For those occasions away from the grid, there are already solutions (solar chargers, bicycle dynamos) that are perfectly adequate to charge the newer low-power devices such as iphone or even ipad. Fuel cells could join those solutions as an external battery-charging option. But there's no compelling reason to build them into every unit other than the desire by engineers to eternally increase the power levels. That way lies madness. iPad is pointing the other way -- efficiency is far more elegant and desirable.
  • ssquirrelssquirrel Posts: 1,196member
    Quote:
    Originally Posted by Cpsro View Post


    Fuel cell reactions are reversible--it's not necessarily the case that a fuel cell would need to be replenished by the addition of some unwieldy liquid. Just plug in a charger to drive the reaction in reverse.



    This is the part I was wondering. I was wondering how we were going to refill the fuel cell, b/c Apple has already been working to make less and less of all their products need to be user accessed. RAM and maybe a hard drive is about all that is easily accessible in anything outside of the Mac Pro currently, and easily is pushing it w/some of those. Some have no really user replaceable bits, like the iPad.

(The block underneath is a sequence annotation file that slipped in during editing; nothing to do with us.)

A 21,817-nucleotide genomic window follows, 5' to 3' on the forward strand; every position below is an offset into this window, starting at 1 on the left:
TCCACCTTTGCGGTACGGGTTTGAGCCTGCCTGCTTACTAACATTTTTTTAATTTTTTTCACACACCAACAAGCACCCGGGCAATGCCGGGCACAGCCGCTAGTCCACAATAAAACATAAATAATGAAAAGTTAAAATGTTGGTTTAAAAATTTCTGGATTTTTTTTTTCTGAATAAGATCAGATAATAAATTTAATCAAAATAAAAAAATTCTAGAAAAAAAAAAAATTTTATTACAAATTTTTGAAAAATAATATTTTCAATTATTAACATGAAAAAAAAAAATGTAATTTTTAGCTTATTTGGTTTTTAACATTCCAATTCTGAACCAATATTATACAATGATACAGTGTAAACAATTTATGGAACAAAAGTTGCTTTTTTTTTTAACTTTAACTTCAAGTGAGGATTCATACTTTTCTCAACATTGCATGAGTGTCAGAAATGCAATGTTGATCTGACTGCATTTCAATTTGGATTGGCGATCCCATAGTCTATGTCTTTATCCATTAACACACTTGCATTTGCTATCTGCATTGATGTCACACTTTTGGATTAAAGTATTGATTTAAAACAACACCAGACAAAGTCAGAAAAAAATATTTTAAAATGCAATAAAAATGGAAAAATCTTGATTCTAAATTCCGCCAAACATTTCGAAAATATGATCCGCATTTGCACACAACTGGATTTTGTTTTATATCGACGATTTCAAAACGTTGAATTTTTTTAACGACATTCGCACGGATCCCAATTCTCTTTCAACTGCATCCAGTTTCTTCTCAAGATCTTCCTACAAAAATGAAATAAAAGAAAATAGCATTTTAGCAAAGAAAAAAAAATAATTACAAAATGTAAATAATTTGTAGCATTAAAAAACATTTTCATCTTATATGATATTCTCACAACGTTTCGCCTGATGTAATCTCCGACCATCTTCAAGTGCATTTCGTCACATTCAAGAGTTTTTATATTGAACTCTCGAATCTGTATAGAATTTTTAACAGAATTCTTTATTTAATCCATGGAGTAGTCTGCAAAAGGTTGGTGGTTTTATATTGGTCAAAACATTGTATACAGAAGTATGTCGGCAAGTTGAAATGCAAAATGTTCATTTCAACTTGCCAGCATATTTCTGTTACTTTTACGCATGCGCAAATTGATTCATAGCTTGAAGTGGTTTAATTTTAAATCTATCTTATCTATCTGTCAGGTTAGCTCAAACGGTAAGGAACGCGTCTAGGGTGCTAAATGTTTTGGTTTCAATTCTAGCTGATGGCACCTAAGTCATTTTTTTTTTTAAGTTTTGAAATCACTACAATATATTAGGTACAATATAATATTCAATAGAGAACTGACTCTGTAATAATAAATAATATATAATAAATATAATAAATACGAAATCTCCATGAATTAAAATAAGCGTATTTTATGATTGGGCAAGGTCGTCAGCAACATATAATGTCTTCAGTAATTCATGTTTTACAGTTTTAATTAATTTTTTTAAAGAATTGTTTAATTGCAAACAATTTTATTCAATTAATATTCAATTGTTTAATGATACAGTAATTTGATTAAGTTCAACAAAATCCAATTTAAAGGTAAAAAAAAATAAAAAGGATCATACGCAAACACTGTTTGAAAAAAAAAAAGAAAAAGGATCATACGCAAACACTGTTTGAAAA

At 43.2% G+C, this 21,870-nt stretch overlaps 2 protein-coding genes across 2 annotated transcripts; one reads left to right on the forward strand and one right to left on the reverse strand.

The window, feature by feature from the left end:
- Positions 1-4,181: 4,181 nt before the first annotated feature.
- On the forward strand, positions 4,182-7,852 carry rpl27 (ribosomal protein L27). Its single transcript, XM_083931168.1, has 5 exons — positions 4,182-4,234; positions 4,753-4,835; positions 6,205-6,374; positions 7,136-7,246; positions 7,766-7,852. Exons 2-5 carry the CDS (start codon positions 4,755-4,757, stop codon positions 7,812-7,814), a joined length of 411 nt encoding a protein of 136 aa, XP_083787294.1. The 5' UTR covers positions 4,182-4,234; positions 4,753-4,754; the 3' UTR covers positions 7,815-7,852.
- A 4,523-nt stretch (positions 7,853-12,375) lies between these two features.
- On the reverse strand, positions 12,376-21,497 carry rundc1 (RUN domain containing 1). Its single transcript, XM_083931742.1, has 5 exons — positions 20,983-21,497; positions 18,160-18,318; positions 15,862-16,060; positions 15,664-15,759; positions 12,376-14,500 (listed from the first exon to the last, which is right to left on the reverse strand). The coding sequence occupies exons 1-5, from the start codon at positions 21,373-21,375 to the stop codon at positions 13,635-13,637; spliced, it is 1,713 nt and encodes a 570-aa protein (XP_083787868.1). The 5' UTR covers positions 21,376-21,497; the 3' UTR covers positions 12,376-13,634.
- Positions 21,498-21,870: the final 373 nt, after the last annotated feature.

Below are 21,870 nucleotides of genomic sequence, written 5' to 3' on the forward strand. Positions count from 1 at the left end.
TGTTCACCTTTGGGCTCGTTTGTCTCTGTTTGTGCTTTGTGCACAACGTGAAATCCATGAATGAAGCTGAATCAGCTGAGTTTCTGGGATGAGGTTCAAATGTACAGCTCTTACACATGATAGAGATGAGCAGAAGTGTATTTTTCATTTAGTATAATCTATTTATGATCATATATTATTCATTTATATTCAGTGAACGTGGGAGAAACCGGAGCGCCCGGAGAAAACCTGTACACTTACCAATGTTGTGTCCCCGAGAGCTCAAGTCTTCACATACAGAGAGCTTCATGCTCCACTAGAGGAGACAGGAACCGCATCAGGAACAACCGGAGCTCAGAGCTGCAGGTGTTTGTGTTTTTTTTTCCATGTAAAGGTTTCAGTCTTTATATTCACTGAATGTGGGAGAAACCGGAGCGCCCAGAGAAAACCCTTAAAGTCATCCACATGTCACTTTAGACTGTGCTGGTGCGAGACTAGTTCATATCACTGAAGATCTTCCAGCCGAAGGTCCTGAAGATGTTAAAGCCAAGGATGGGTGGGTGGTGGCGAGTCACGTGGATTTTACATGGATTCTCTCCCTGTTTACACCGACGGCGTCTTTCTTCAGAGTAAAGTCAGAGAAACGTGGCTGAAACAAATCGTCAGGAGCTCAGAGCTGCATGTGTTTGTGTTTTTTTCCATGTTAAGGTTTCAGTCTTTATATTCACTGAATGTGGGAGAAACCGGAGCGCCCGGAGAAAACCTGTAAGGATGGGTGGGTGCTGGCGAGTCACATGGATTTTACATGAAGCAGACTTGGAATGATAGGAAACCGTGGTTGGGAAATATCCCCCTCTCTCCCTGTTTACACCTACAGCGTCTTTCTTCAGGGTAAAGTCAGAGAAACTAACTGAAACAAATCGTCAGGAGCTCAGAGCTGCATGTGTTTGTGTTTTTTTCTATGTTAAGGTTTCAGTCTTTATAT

If this means we would have a large power in a small space fuel cell that powers a smaller battery that overall takes up less space, then you plug in to charge both up, I could see that having possibilities. So long as recharging the fuel cell fully didn't take forever. I would assume once the internal battery got to 25% or some number it would start recharging off the fuel cell and until then the fuel cell sits inert.
  • kolchakkolchak Posts: 1,398member
    Quote:
    Originally Posted by Cpsro View Post


    N.B. Fuel cell reactions are reversible--it's not necessarily the case that a fuel cell would need to be replenished by the addition of some unwieldy liquid. Just plug in a charger to drive the reaction in reverse.



    Fuel cells are not good for electrolysis. And what do you do with all this hydrogen you theoretically generate? Do you have microcompressors to stuff it back into the tank?